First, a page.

More men 'have oral cancer virus'
- 27 January 2012
- From the section Health
Oral human papillomavirus (HPV) infection is more common among men than women, leading to an increased risk for men of head and neck cancers, a US study suggests.
The Journal of the American Medical Association (JAMA) study assessed around 5,500 people aged 14 to 69.
Around 10% of men had oral HPV, compared with 3.6% of women.
HPV causes the majority of cervical cancers, as well as genital and anal - and head and neck cancers.
Smoking and drinking are significant known risk factors for head and neck cancers. But oral HPV infection increases cancer risk by around 50%, according to the research team from Ohio State University Comprehensive Cancer Center.
They say the incidence of head and neck cancers has significantly increased over the last three decades, and HPV has been directly implicated as an underlying cause.
The researchers used data from a cross-sectional study as part of the 2009-10 National Health and Nutrition Examination Survey.
They all provided a skin cell samples for testing from their mouths, and were interviewed about their lifestyles and sexual history.
Overall prevalence of oral HPV infection was 7%.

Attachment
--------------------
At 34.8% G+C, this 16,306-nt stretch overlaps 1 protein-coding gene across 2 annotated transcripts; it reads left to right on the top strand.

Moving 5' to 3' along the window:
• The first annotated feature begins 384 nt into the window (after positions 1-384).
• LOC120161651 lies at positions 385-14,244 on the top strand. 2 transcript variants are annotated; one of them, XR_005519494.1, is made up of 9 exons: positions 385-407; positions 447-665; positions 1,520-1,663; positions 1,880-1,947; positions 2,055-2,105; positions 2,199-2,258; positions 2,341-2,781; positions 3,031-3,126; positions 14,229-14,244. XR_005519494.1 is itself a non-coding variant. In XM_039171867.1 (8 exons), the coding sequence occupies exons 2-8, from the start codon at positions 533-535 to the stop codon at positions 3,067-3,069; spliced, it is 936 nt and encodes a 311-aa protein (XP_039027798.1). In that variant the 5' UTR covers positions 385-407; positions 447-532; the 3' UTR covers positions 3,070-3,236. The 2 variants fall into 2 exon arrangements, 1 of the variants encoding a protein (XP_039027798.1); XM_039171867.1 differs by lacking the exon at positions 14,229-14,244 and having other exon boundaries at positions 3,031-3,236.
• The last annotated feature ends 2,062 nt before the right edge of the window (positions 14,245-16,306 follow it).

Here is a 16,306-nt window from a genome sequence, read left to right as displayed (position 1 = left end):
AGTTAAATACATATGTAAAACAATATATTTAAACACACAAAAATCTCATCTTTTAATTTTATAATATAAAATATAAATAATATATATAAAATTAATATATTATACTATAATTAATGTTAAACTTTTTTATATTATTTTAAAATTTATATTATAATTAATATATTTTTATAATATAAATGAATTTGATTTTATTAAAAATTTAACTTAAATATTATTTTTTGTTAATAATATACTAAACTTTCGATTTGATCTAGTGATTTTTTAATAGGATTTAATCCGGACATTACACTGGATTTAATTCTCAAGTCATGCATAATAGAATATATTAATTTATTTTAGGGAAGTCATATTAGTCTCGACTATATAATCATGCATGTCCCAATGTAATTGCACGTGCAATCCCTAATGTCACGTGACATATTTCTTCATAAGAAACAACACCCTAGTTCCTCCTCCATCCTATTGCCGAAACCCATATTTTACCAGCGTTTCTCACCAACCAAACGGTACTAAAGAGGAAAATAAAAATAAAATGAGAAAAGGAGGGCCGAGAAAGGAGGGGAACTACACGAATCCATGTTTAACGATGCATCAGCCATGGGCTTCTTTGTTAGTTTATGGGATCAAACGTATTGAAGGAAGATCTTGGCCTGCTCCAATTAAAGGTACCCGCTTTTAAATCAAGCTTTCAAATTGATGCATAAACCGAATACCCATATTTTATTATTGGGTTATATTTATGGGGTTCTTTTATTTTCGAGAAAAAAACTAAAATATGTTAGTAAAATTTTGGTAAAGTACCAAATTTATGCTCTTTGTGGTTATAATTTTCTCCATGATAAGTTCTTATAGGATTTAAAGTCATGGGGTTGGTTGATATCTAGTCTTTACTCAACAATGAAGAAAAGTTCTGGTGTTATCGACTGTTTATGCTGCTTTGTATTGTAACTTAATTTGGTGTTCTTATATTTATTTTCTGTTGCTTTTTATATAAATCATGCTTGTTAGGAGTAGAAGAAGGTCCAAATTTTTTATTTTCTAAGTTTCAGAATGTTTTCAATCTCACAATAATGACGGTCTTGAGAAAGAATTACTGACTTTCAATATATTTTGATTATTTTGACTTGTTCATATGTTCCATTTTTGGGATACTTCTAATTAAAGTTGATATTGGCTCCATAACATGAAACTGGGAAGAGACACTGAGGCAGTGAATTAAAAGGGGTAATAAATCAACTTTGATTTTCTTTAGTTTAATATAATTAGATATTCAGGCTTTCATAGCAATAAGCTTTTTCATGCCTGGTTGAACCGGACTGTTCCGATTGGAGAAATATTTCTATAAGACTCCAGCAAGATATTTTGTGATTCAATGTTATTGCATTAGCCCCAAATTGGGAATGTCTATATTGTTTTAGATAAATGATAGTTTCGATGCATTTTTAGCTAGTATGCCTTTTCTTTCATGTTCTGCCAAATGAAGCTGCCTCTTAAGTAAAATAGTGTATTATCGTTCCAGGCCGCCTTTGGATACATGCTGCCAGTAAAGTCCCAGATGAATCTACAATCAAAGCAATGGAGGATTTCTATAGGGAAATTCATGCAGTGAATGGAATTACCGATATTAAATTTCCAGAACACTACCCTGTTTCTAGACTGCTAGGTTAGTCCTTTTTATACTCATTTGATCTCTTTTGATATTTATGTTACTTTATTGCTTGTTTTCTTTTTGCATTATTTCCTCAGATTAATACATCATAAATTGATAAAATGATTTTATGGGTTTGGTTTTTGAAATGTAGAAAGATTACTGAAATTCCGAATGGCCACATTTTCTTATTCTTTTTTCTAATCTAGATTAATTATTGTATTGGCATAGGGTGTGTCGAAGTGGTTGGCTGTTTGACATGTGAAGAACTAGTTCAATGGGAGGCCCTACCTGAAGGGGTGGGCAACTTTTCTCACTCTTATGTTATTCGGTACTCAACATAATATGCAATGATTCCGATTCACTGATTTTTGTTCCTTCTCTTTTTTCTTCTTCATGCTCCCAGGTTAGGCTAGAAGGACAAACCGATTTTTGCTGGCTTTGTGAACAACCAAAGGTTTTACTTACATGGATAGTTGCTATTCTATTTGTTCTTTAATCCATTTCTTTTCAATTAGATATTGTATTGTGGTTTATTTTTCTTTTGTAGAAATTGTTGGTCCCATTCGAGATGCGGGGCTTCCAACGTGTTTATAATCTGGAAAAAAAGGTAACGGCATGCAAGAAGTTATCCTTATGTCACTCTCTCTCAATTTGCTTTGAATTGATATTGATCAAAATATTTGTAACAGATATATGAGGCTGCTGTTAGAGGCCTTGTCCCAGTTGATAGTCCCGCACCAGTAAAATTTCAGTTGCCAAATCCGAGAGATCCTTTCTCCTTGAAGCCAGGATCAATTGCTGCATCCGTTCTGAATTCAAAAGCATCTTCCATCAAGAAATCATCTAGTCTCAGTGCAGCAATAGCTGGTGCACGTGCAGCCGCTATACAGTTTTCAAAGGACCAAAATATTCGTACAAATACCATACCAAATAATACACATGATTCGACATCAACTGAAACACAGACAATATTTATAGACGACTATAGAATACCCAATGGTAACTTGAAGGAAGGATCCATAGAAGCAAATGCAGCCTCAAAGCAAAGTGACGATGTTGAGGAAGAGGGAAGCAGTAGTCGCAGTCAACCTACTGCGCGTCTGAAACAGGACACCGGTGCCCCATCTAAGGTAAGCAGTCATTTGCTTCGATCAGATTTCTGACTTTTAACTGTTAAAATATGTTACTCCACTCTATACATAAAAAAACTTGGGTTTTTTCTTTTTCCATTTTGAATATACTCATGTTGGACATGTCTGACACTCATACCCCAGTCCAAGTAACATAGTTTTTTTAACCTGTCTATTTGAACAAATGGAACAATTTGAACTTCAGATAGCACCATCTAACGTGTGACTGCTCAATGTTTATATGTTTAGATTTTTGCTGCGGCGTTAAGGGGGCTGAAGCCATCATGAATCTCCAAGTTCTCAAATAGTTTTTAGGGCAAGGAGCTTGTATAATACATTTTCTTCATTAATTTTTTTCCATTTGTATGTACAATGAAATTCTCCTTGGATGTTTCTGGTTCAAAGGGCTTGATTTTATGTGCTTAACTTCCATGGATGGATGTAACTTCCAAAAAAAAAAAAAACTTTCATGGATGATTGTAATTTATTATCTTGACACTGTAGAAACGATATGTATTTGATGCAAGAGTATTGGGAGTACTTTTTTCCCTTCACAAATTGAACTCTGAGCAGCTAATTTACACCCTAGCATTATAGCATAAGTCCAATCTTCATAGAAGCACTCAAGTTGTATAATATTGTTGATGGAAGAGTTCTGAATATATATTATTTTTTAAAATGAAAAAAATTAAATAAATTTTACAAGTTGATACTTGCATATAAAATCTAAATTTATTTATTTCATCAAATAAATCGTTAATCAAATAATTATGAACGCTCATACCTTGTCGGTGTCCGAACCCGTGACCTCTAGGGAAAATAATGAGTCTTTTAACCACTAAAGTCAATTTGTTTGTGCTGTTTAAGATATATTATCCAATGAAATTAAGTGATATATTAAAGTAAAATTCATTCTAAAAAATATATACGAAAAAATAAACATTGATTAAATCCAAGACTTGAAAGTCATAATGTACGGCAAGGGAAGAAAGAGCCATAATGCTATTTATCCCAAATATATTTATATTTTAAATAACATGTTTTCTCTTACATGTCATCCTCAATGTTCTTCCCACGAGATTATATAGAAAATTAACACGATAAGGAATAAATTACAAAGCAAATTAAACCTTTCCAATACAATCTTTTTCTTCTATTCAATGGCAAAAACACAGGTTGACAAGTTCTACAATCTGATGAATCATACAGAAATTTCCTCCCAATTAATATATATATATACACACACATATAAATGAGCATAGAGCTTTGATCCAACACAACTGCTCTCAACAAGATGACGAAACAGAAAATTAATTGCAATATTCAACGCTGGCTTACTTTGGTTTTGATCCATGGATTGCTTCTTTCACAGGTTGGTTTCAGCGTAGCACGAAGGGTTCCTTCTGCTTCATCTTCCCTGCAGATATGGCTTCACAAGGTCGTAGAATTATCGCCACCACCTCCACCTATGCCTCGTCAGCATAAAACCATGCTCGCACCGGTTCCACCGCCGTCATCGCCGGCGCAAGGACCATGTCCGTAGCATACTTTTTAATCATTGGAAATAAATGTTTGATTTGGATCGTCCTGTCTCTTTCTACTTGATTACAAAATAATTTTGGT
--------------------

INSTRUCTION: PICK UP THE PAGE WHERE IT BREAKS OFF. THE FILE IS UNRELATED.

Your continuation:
Prevalence of HPV increased with lifetime or recent number of partners for any kind of sex, vaginal sex, or oral sex.
Writing in JAMA, the team led by Dr Maura Gillison, said their findings should influence research into the existing HPV vaccines and how effective they could be in preventing oral cancers.
"Vaccine efficacy against oral HPV infection is unknown, and therefore vaccination cannot currently be recommended for the primary prevention of oropharyngeal cancer.
"Given an analysis of US cancer registry data recently projected that the number of HPV-positive oropharyngeal cancers diagnosed each year will surpass that of invasive cervical cancers by the year 2020, perhaps such vaccine trials are warranted."
Jessica Harris, health information manager at Cancer Research UK, said: "As we learn how common HPV infections in the mouth are, and how they are passed on, we can understand more about who is most at risk and how people can reduce the risk of HPV-related cancers.
"Although there isn't yet any evidence to show whether HPV vaccination is effective at preventing oral HPV infections, results like these are vital to help inform prevention programmes in the future."